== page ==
Now, some might argue that alternative fee structures will not succeed as much because time-based billing is 'common sense' in that it is a way for law firms maximise their profits. Arguably, this is the prevailing attitude of large commercial firms seeking to maintain a competitive position in the legal landscape by generating higher fees. However, what this argument ignores is that by resorting to alternative fee arrangements that promise certainty with legal costs, law firms are able to tap into other markets that previously were inaccessible. In fact, project-based fee models have proven themselves to be more popular with 'smaller' clients such as start-ups and technology firms that cannot afford to have excessive legal costs. 

Even so, customers that traditionally sought legal services through firms adhering to time-based billing may soon realise that they can also reduce their legal costs by hiring law firms with alternative fee structures. In these troubling economic times, larger businesses will also be seeking to cut costs in some way, shape or form. If legal costs are typically expensive, then why not seek to reduce them as much as possible? 

This being said, time-based billing is still the dominant paradigm within law firms. Or, as Richard Susskind puts it:

"In truth, hourly billing is not simply a way of pricing and billing legal work; it is a mindset and a way of life." ~ Richard Susskind.

Changing this mindset will be difficult. This is not to say it is impossible, however, it will require significant commercial pressure from consumers and competitive pressure from newer firms for 'traditional' law firms charging on an hourly basis to change their practices.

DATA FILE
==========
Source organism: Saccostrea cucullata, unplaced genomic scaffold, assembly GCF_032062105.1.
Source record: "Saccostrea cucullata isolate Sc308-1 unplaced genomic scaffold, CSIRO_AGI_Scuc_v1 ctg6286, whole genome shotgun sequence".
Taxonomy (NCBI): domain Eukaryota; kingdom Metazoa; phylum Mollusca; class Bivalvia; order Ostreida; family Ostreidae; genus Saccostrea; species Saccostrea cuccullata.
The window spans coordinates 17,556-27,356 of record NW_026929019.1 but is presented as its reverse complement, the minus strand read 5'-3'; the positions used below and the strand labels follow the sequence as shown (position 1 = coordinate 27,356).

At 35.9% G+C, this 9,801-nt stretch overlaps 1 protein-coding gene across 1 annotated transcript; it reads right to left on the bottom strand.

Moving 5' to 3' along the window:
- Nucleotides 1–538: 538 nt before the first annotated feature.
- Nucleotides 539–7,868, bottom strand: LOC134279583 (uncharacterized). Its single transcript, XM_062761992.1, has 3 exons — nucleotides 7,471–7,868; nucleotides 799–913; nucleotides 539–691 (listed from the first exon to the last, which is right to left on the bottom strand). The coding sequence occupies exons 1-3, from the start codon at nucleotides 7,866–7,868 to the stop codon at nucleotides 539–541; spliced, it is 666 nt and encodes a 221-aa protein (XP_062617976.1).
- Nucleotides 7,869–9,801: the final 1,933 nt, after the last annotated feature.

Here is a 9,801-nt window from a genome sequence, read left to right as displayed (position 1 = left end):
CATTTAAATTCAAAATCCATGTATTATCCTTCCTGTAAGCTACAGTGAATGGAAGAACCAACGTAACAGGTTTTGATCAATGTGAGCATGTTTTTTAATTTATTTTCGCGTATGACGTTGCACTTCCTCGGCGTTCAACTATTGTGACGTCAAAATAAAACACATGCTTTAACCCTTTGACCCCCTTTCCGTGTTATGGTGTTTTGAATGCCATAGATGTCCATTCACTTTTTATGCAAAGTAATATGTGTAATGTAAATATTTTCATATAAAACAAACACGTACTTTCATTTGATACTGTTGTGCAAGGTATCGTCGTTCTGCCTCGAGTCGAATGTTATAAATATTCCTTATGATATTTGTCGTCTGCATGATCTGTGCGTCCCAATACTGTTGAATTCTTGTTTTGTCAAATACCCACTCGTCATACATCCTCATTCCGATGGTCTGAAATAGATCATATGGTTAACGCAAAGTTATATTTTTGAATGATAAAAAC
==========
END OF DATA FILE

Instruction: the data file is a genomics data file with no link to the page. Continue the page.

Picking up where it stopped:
Final thoughts

The rise of alternative fee structures is an opportunity for the cost of legal services to be significantly lowered. While this may not replace hourly-based billing in an immediate sense, I believe that alternative fee structures will only become more attractive as customers (large and small) seek to cut legal costs. 

Now, I must say that this still doesn't answer the question of the 'individual' needing access to justice. However, if alternative fee structures are lucrative to customers that happen to be larger businesses or even smaller enterprises, perhaps we might see these structures filter down to legal services provided on the individual level.

And let us hope so!!


[1] Law Council of Australia, 'Rule of Law' (online, 2020) <https://www.lawcouncil.asn.au/policy-agenda/international-law/rule-of-law>.
[2] Christine Parker and Adrian Evans, Inside Lawyers' Ethics (Cambridge University Press, 3rd ed, 2018).
[3] Anam Ahmed, 'Overworked Employees & the Quality of Work', Chron (online, 5 October 2020) <https://work.chron.com/overworked-employees-quality-work-22958.html>.
[4] Sam McKeith, 'The Slow Demise of Billable Hours', Law Society of NSW Journal (online, 11 November 2019) <https://lsj.com.au/articles/the-slow-demise-of-billable-hours/>.
[5] Zachariah Schafferius, 'Ethical Issues Posed by Time-Based Billing in Law Firms', Justice and the Law Society (online, 21 April 2016) <http://www.jatl.org/blog/2016/4/20/ethical-issues-posed-by-time-based-billing-in-law-firms>.
[6] Richard Susskind, Tomorrow's Lawyers: An Introduction to Your Future (Oxford University Press, 2nd ed, 2017). 

Write & Read to Earn with BULB

Learn More


Great perspective! Personally, even though I studied a law degree, I don't all believe that the system is completely "fair", because I have actually been a jury once in a criminal trial, and I see the full effect of having a good lawyer (who will cost a fortune) versus a bad lawyer (who is still expensive but might not break your bank). I agree that an alternative fee structure won't necessarily lead to better individual access to justice, but its a start...